The Wright Corner / Main And Corcoran - Sw

35.995617, -78.902039

Cross Street
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Looking south/southwest, 1905 The first major building on this corner was the Wright Building, a three-story structure with a mansard roof and dormer windows. The building was built by Richard H. Wright in the late 1880s. Wright moved to Durham and opened his own tobacco factory on West Main St., just to the east of the later Duke and Sons factory. Wright became a partner in W. Duke, Sons, acting primarily as salesman for the Dukes and travelled internationally on their behalf. Wright and the Dukes had a falling out, and spent several years in litigation over his departure, and his leveraging of his ties through W. Duke and Sons to the Bonsack Machine (which rolled cigarettes.) Wright would take on a multitude of additional endeavors including the Durham Light and Traction Company, the Wright Machinery Company, and real estate development through the Durham Consolidated Land and Trust Company. His offices, which included the offices of all of the aforementioned companies, were located here, in the Wright Building. Fidelity Bank, a concern of the Dukes and George Watts (as well as MA Angier) was originally housed in this structure before moving to the new Geer Building in 1915. At the time of this picture, the first floor housed Matthew's Pharmacy and an insurance broker. Matthew's was soon supplanted by Hackney Pharmacy.
Looking west, Hackney Pharmacy building on the left. Old post office is on the right, Trust building on right, next to post office, is still standing, as is the Temple Building, next to that. (Courtesy Durham County Library)

(Courtesy Durham County Library)

The facade of this building was significantly remodeled by, what I'm guessing is the late 1910s, given the presence of horses and no cars. The dormers and mansard roof remained on the Corcoran St. side, however.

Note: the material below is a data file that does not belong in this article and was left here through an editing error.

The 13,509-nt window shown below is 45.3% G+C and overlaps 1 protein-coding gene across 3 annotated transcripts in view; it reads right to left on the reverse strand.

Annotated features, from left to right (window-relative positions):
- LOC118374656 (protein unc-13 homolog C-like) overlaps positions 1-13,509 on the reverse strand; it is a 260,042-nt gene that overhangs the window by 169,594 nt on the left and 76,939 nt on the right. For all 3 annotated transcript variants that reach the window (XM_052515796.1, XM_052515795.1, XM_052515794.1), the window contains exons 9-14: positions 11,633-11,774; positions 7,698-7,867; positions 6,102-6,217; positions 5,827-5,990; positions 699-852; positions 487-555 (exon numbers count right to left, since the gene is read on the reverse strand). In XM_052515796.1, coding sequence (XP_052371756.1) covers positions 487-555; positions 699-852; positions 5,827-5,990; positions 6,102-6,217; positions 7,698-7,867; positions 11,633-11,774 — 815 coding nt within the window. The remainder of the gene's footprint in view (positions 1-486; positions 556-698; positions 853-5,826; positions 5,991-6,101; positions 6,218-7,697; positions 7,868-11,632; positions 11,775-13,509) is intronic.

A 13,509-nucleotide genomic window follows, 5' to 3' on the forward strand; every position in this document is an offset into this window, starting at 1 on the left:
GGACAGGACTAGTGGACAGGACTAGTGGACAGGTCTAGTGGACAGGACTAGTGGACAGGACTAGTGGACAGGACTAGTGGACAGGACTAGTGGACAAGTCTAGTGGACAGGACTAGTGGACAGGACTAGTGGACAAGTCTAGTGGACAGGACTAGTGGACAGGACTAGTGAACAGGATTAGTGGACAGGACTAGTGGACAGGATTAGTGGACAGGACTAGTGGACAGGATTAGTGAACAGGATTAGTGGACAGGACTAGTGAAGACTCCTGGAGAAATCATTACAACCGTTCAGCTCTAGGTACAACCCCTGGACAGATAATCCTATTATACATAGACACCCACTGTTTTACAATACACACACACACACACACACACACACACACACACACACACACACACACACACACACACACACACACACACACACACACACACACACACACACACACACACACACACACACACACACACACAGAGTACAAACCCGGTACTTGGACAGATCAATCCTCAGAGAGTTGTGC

(Courtesy Durham County Library)

A view looking southeast, probably from the 1920s. which gives another partial view of the original lower facade, along with the Geer building on the left and the First National Bank building (still standing) on the right.)

(Courtesy Durham County Library)
Looking southeast from the Washington Duke building, late 1920s. The absolutely bizarre little building to the west (right) of the Wright Corner is visible as well. (Courtesy Duke Archives) Stein's clothes in the first floor retail space during the late 1930s and 1940s.
(Courtesy Duke Archives)
During construction of the Hill Building, 1937 (Courtesy The Herald-Sun) The Croft Business School was located here (on the upper floors) from 1936 to the 1960s. Notice the original mansard roof and dormers on the Corcoran Street side.
From "Images of America: Durham" by Steve Massengill The modernization trend that struck in the 1950s (previously demonstrated in my post about the building on the northwest corner of Five Points) hit this building as shown in this 1957 picture - the third floor is being removed from the building.
(Courtesy Duke Archives)
But changing the architecture did not effect economic change. By 1961, "The Wee Shop" was going out of business, and the building was not long for this world.
The buildings being demolished, 1961 (Courtesy Duke Archives)
The buildings being demolished, 1961 Ellis-Stone Department store moved into the new building here in 1961 (they had been located in the ground floor of the CCB building). Ellis-Stone was either bought out or replaced by Thalheimer's.
(Courtesy Durham County Library) Thalheimers didn't last long - about 10 years - before abandoning downtown completely for Malltopia. Wachovia decided to abandon the Geer building and remodel this building in an even more severe style around 1972. I consider this type of architecture the worst of modernism; for some reason banks seemed to be the worst offenders. Repeat after me: natural light bad. Windows bad.
(Courtesy Durham County Library) The Self-Help Credit union bought this building in (I believe) the late 90s, and remodeled the exterior in 2002. Given what they started with, it was definitely lemonade from lemons.


Richard Wright was, briefly, a parter in W. Duke, Sons & Co. after moving from Oxford to open his own tobacco factory. Wright was primarily a salesman for the Dukes and travelled internationally on their behalf. He eventually left Duke to pursue his own busiess interests, including being the largest broker of Bonsack machines. Wright maintained real estate investments in Durham throughout his life, and among other thigs, contributed to the development of the city's early public transportation systems.


Thank you so much for the information - I am going to add it to the main post. Do you know specifically if he built the first building featured? (With Hackney's pharmacy).

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